Why Poe?  The American writer was stationed on Sullivan’s Island in 1827, and he used this unique barrier island as the setting for his story, The Gold Bug.  The 2,000 square foot library (serving Sullivan’s Island population of nearly 2,000) houses over 15,000 books and remains well protected from storms (including its most recent visitor, Irma).  As part of its most recent upgrade, the library is now equipped with both Wi-Fi and computer work stations. If, like me,  you are a history buff or, also like me,  enjoy seeking out unique, even strange buildings, the Edgar Allen Poe Library is for you.  (The address is 1921 Ion Avenue, and the GPS coordinates are 32.7597 N, 79.8406 W.)

Another truly unique spot is Dunleavy’s Pub, around the corner from the library, at 2213 Middle Street.  The pub is a piece of real New England in the deep south whose owners are transplanted New Englanders themselves.  They  host a fabulous annual party on Fenway’s Opening Day and have treated patrons to celebrations of two of the three most recent Super Bowl wins–in style. (Their web address is www.dunleavysonsullivan.com and their coordinates are 32.7632323 N, -79.8367511 W.)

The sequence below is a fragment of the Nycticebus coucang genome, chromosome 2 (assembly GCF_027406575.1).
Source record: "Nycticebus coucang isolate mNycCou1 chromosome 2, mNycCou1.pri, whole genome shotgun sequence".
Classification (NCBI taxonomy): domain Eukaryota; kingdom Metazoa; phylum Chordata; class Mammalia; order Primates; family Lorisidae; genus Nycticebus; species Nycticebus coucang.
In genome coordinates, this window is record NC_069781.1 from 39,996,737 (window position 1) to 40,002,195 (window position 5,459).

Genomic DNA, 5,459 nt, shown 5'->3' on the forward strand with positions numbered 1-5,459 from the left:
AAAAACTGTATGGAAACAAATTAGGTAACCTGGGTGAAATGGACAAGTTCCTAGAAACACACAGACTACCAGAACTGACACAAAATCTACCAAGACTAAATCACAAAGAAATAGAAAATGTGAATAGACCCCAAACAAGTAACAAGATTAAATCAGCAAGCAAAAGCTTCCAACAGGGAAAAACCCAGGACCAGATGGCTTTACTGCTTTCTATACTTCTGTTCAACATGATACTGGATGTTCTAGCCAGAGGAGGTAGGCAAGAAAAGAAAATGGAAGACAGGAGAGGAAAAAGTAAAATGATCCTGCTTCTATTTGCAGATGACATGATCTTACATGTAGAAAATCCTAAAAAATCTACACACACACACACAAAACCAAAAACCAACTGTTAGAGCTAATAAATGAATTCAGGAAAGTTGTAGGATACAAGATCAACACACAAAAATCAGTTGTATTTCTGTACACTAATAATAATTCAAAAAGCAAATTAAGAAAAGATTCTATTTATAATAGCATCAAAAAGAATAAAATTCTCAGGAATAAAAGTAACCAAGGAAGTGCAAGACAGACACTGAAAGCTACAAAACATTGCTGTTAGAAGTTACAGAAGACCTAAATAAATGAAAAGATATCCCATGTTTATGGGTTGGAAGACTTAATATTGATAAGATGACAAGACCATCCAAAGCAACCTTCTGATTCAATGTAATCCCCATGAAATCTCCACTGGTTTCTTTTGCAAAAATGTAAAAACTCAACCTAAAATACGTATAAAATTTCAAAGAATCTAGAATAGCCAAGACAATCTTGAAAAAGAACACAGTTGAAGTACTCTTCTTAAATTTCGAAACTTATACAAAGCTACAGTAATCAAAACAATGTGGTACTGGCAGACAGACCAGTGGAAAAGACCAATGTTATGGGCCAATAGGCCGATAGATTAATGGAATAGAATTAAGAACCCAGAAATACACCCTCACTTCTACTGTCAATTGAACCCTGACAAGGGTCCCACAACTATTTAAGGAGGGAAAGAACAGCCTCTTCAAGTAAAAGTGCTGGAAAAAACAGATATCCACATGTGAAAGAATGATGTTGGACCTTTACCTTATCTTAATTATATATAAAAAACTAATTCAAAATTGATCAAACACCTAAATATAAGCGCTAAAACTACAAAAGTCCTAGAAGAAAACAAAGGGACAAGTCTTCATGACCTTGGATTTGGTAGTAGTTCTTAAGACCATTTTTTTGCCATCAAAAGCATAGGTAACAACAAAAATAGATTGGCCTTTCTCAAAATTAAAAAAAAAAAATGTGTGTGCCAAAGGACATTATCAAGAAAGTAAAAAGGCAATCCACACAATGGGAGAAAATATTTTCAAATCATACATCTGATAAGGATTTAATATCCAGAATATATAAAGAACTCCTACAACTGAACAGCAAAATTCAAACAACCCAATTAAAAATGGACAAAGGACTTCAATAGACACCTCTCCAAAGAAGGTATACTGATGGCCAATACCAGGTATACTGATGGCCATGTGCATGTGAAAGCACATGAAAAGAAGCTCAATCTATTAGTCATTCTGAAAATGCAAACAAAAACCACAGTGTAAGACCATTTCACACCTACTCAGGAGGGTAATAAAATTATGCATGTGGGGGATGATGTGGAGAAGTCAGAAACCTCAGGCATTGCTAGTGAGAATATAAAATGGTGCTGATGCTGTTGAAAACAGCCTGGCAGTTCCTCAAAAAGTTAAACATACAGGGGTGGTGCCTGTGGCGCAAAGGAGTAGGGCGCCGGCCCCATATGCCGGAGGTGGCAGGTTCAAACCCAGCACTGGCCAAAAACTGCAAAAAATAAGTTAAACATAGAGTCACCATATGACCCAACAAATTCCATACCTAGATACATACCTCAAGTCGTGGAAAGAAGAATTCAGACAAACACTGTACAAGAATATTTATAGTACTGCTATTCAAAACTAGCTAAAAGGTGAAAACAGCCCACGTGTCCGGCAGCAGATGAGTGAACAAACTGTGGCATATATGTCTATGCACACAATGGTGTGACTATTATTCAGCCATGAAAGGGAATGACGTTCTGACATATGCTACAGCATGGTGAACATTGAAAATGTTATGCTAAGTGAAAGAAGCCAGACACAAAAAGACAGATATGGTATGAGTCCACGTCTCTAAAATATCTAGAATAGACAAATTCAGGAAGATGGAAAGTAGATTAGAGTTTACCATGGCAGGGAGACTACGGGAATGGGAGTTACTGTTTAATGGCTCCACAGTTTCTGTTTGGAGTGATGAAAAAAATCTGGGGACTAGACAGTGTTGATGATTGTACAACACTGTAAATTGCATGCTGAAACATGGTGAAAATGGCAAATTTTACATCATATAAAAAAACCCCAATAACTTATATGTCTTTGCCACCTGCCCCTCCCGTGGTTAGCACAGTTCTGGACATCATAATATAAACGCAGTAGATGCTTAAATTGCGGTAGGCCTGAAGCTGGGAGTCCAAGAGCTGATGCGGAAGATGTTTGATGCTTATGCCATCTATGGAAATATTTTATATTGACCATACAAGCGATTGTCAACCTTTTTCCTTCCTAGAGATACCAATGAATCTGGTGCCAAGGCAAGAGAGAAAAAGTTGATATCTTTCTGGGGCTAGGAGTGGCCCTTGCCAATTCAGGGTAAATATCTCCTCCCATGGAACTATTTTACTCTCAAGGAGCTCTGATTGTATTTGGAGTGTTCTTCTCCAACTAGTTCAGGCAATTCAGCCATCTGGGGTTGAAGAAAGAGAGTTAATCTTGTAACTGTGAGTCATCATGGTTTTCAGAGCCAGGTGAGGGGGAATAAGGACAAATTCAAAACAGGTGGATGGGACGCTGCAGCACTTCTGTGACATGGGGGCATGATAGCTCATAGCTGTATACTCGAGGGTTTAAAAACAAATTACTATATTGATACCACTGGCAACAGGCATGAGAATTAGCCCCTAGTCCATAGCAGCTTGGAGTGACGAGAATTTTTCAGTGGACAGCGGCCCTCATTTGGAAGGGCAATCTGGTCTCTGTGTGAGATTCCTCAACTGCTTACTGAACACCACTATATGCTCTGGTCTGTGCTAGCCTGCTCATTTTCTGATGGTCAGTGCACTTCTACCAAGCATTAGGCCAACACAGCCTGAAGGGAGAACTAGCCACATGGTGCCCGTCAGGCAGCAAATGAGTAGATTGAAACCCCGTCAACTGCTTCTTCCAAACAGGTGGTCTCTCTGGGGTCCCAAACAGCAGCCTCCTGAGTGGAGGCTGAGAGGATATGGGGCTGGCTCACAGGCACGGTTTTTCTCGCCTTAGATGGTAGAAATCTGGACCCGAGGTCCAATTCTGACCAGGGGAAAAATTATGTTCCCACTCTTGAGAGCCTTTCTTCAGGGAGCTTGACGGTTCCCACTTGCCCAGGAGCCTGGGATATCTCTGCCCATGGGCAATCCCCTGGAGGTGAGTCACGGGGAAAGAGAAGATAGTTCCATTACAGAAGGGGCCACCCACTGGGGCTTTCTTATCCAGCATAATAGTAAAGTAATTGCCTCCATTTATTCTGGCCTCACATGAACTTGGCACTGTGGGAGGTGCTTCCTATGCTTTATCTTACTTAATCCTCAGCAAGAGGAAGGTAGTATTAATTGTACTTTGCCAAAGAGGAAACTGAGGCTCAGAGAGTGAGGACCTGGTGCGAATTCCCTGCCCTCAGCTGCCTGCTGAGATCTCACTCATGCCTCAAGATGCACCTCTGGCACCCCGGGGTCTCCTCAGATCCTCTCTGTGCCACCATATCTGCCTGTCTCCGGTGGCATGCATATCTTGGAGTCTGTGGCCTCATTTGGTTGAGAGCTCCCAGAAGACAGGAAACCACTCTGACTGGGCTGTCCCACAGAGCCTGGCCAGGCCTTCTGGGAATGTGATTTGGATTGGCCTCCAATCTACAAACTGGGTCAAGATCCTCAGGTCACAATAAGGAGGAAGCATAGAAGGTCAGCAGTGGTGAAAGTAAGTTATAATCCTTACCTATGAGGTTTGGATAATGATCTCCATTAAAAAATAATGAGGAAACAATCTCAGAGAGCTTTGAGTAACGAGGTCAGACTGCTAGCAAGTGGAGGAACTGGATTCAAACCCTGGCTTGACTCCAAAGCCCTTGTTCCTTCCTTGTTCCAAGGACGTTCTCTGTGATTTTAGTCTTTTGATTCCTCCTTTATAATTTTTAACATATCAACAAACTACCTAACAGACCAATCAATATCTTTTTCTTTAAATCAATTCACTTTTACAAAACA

After all, who doesn’t get thirsty at the library?

BOLLI Matters co-editor Lydia Bogar soaks up a little low country flavor.

Our own “Renaissance Woman,” Lydia has done everything from teaching English to doing volunteer emergency service.  We’re lucky to have her volunteering, these days, to help with BOLLI Matters!

LINES FROM LYDIA: WANT AD

JOBS IN EDUCATION

WANTED: Teacher with a Funny Bone

Cartoonist Roz Chast

Qualifications:

  • A deep personal commitment to the nexus of knowledge and laughter.
  • Experience reading and accepting the wit and wisdom of Roz Chast, born and raised in Brooklyn, who has been drawing since childhood.
  • Understanding and appreciation of the value of chintz covered chairs and Baroque picture frames, and, generally speaking, everything related to middle class America in the 1950’s.
  • Finely tuned communication skills, including but not limited to Theories of Everything: Selected, Collected, and Health-Inspected Cartoons of Roz Chast 1978-2006, and Can’t We Talk About Something More Pleasant?